I had a facelift. A full facelift. A big old facelift. This lift was the take your face off and place it on a table, pull your skin behind your ears, frankenstein bolts in the head kind of facelift. I was 8 hours in surgery and I had this lift fourteen years ago at the age of forty-five.
I should be clear about the full disclosure aspect of this. This is only “bloggie full disclosure”. Pretty much anyone who knows me, knows that I had this procedure. And not just because I can’t keep anything to myself. They know it because I wanted them to know it. I always thought it was important that women should know that I had a lift and I’ll tell you why.
After my facelift settled (yes, it has to settle, just like the poured cement sidewalk), women would tell me how great I looked and how young I looked. Often this statement, although coming from a sincerely generous place, was accompanied by a look of wistful longing. I knew they were thinking, “I am the same age as her. Why does she not have jowls or bags under her eyes, and where the hell did she get that taut chin?” So I felt it was incumbent upon me to tell them that I look this way because I have had a facelift. If I had not had said facelift, I would resemble a very cute and well-meaning Shar-Pei pup. It was important to me that these woman knew that I was not better or younger looking, nor had I sprung from a superior gene pool. I had simply gone under the knife. And if you had seen me the weeks following the lift you would have assumed I had gone under a full set of Ginsu knives, such was my train wreck of a face.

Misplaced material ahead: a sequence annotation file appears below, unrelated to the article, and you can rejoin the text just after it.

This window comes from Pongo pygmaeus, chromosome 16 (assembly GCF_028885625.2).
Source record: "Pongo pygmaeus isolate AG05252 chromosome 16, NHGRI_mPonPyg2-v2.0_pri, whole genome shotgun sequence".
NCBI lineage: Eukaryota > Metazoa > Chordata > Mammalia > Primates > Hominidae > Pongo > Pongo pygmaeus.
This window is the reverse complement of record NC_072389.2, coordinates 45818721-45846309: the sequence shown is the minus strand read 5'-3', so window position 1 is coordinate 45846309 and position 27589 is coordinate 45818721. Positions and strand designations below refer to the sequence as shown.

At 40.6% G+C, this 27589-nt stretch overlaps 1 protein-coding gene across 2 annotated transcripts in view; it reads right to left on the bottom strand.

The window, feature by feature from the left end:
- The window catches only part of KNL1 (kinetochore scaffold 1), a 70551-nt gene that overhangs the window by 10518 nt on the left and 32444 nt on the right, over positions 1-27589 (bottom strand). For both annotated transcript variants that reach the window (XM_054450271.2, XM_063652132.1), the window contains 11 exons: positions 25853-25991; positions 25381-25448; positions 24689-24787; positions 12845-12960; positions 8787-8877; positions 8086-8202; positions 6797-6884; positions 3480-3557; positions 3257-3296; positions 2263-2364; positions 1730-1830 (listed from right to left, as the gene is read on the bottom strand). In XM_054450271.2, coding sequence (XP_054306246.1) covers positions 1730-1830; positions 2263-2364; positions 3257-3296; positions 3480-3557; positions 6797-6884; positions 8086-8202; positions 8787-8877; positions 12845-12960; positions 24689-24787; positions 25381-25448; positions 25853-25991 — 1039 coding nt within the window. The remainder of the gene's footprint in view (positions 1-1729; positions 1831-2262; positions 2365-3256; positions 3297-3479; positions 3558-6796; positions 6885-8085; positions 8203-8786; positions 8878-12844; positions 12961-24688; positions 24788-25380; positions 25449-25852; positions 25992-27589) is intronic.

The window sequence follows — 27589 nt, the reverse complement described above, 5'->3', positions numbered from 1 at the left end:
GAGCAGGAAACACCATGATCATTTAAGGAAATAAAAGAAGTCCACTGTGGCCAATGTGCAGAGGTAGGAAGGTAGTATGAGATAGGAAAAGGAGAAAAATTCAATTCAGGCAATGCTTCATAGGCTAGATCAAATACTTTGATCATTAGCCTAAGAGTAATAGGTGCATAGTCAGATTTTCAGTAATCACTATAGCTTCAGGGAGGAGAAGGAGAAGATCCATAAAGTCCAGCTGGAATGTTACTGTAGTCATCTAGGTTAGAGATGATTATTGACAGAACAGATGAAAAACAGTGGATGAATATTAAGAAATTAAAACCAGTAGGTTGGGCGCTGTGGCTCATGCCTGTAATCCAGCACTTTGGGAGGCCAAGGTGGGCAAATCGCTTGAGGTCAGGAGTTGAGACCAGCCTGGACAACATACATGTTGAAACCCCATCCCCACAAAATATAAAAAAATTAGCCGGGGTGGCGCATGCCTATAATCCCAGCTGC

I felt very strongly about being honest about my lift and have never been anything but. My thinking was that women, especially middle-aged women are already beating themselves up without worrying that someone of the same age looks better than they do ... or at least tighter. I know many women who have had lifts and they have sworn me to secrecy and I will keep their secret. I am not even judging them for wanting people to simply think they look better than other women our age. That is part of what makes their facelift resonate with them and that’s their beeswax. For me, full disclosure is more freeing. Any women who envies a facelift on face value and is given the truth can say, “Hey, I can do that too”. Or, “Not worth it to me, I’ll be happy with the way I look”.
I know that by now in the story, many of you are swiftly typing your responses, such is the emotions that facelifts bring about. And I totally see and appreciate all angles on this. I respect all points of view on this one because it is such an intimate choice. But I will tell you my personal take on the concept of facelifts. I subscribe to the SOMEBODY STOP ME rule of facelift. The thing is, you can do your nips, your tucks, or a full facelift, but have the words of The Mask, ringing in your ears. When you think of doing a second, third or forth, just call up your Somebody Stop Me! mantra.
My decision was to do it, and then age naturally. At least that is what I have stuck to for fourteen years and what I intend. I have aged of course, since then. And sagged a bit since then. But I am done. I am done because two things have happened in that fourteen years. I have started to look in the mirror and like what I see, and I have come to realize how very lucky I was to come out healthy and unscathed from elective surgery. I have appreciated that I gave myself the gift of elective surgery, but since then, I have seen too much necessary life saving surgery and I have grown to really appreciate how very lucky I was, and still am.